Thursday, after the closing bell, Onyx announced its Q4 and full-year 2006 financials, showing that its losses are being reduced because of better than expected revenues from cancer drug Nexavar.
On Monday, February 12, Onyx announced that Nexavar was so effective against liver cancer that the Phase III test was halted and Nexavar was given to placebo patients as well as the active drug cohort (see story). Specific results were not disclosed, because Onyx will save them for release at the ASCO conference in June. But the endpoint for the trial was a 38% improvement in overall survival. So Nexavar must have exceeded that level, or the data safety committee would not have recommended stopping the test.
The stock of Onyx responded to the earnings news by rising another 9%, climbing $2.44 to $27.14. Onyx started the week at $12.26. With the latest increase, the stock has a 123% gain this week.
In its earnings report, Onyx said that Nexavar sales for Q4 were $64 million, a 40% increase from Q3. The $64 million number was significantly higher than the $49 million expected by the street. For the year, Nexavar sold $165 million worth of product. Nexavar was approved for kidney cancer in December 2005; thus, 2006 represents a full year of sales, starting from zero. Onyx does not make predictions for the future, so analysts are left on their own on what to expect in ensuing years.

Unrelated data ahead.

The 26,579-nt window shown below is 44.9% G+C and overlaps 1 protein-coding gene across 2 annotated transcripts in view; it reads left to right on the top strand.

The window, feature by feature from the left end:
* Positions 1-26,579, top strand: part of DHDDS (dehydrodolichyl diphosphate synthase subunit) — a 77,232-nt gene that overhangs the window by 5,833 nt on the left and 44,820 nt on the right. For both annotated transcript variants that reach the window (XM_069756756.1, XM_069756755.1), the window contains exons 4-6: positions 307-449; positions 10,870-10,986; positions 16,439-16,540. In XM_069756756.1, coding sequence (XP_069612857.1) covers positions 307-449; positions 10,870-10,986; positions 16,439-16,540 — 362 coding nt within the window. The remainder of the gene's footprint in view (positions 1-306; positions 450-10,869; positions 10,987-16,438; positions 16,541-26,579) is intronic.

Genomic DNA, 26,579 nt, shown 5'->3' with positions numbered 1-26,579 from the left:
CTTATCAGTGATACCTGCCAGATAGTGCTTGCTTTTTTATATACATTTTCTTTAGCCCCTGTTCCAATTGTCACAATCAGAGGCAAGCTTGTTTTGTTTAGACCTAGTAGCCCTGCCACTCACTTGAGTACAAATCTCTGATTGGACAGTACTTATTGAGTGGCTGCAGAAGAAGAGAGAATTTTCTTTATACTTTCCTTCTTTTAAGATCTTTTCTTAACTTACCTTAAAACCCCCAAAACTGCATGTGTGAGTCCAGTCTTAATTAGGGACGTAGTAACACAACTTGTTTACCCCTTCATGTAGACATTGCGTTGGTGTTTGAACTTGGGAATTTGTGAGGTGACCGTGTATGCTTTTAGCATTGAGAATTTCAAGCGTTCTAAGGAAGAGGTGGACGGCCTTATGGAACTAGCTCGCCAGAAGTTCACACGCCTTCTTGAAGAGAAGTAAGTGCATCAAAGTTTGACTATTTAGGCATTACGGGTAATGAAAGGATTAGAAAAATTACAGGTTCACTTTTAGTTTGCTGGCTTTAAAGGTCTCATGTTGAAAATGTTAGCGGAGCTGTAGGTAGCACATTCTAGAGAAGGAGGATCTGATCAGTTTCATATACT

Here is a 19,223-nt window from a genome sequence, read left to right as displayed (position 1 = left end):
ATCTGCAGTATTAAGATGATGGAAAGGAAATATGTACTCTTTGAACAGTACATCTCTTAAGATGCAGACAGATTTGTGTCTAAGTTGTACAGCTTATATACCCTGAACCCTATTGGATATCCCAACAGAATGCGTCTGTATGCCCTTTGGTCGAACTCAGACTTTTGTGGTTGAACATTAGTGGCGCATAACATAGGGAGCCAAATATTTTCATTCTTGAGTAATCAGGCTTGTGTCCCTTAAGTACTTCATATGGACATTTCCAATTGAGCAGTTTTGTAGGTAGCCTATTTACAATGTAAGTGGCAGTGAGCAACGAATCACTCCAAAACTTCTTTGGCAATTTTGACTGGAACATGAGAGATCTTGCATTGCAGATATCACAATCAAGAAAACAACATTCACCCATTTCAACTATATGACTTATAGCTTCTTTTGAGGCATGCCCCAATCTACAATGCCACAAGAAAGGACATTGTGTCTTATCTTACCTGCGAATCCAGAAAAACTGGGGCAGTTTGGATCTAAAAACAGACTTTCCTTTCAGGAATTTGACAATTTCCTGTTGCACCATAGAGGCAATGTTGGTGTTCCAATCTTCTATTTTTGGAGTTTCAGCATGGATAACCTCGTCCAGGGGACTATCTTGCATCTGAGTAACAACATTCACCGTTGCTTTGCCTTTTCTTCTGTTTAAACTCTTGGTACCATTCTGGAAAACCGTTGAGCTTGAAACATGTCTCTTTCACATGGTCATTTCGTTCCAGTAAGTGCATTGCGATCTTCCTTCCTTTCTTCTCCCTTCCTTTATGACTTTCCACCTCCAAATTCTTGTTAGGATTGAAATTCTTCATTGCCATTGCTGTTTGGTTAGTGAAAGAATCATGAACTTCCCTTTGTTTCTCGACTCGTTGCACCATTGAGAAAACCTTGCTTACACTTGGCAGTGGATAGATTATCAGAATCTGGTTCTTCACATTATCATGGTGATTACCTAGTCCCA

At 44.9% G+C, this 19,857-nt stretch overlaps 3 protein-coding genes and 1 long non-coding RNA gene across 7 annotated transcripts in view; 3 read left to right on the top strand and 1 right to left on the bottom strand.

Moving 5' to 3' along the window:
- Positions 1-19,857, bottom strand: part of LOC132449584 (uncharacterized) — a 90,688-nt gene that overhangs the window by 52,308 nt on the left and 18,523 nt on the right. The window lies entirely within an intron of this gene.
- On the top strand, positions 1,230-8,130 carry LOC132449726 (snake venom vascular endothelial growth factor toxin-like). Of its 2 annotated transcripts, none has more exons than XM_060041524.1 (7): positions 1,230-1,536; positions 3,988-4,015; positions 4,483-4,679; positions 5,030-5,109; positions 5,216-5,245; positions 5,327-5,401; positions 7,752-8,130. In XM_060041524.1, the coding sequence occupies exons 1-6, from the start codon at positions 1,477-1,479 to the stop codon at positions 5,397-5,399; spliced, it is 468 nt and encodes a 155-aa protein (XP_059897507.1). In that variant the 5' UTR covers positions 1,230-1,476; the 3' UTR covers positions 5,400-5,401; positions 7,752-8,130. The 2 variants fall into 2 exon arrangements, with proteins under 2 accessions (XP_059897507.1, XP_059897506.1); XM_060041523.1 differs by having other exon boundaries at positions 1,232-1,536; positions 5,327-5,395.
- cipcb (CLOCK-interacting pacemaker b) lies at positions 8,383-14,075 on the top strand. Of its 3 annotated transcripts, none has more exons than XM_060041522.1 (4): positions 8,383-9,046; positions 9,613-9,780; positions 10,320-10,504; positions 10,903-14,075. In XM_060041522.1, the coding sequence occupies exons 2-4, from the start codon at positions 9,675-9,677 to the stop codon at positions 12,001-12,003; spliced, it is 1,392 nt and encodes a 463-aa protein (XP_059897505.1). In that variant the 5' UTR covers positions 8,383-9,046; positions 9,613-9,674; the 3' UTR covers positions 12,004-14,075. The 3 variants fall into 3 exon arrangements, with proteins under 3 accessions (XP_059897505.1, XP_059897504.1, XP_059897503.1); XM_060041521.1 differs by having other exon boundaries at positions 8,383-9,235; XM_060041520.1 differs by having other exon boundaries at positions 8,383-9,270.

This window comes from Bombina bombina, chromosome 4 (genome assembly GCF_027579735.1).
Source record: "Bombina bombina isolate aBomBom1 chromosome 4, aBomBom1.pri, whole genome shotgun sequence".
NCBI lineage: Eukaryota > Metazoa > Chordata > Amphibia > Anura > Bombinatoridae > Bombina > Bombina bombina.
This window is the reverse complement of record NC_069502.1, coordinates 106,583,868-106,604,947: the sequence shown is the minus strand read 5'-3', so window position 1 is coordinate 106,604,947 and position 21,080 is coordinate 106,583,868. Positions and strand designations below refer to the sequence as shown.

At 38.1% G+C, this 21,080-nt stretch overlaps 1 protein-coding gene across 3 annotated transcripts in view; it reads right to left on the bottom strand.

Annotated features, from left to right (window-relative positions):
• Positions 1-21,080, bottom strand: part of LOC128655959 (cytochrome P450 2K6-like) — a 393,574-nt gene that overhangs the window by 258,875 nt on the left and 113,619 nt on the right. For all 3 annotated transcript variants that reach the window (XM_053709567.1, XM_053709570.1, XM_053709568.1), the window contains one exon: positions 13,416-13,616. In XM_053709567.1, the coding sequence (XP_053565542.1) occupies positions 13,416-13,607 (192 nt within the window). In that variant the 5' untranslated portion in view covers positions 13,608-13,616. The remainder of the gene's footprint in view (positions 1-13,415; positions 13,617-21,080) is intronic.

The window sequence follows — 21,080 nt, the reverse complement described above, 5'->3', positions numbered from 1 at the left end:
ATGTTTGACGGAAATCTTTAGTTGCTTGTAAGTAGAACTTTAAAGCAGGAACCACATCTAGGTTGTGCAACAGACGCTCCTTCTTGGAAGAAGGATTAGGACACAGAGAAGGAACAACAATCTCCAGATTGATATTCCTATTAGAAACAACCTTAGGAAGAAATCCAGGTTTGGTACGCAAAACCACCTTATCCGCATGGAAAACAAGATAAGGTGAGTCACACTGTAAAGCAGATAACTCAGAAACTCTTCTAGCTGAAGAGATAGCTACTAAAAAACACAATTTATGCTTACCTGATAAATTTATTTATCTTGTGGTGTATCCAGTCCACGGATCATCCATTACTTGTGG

Bayer (BAY) and Onyx split costs and earnings on Nexavar. Onyx does not report the revenues from the product, only the net gain/loss of its 50% ownership of Nexavar, and for Q4 those results remain a loss, though a much smaller one than analysts derived from their financial models. Outside the U.S., Bayer and Onyx have a 50-50 partnership for Nexavar, but inside the U.S., the two companies each promote the drug separately.
In Q4, Onyx’s share of the Nexavar partnership was a net $13.3 million loss. But Onyx was reimbursed $9.6 million for its direct promotion expenses, presumably the costs for the U.S. sales operation. That left Onyx with a net loss of $3.8 million for Nexavar and total loss for Q4 of $20.7 million or 47 cents per share. Approval of Nexavar (or off-label use of the drug, for that matter) for liver cancer would substantially increase its revenues. Cowen estimates the 2006 revenues of $165 million for Nexavar will grow to $215 million in 2007, $500 million in 2008 (a big bump from liver cancer approval), and $750 million in 2009.
Cowen further says that the average biotech sells for about 4X 2010 revenues. Nexavar could easily be close to a $1 billion by then, and Onyx’s share of those revenues would be $500 million. That makes the company worth up to $2 billion, though it currently has a market cap of just $1.2 billion. And Onyx has $267 million in cash after a $75 million secondary offering in Q4 of 2006.
Speculation is rife that Bayer will make an offer to buy Onyx and bring the drug in house. After all, it knows the product well. Onyx hit a low of $10.38 last December after Nexavar failed to help patients with melanoma. When Nexavar was first showing efficacy, Onyx traded up to $60 per share. Now it is still under halfway between the low and the high. Nexavar is currently undergoing late-stage trials for non-small cell lung cancer, a much bigger market than either kidney or liver cancer. And it continues melanoma trials as an adjunct to other drugs. In the future, good news from these trials would provide more upside for the drug.
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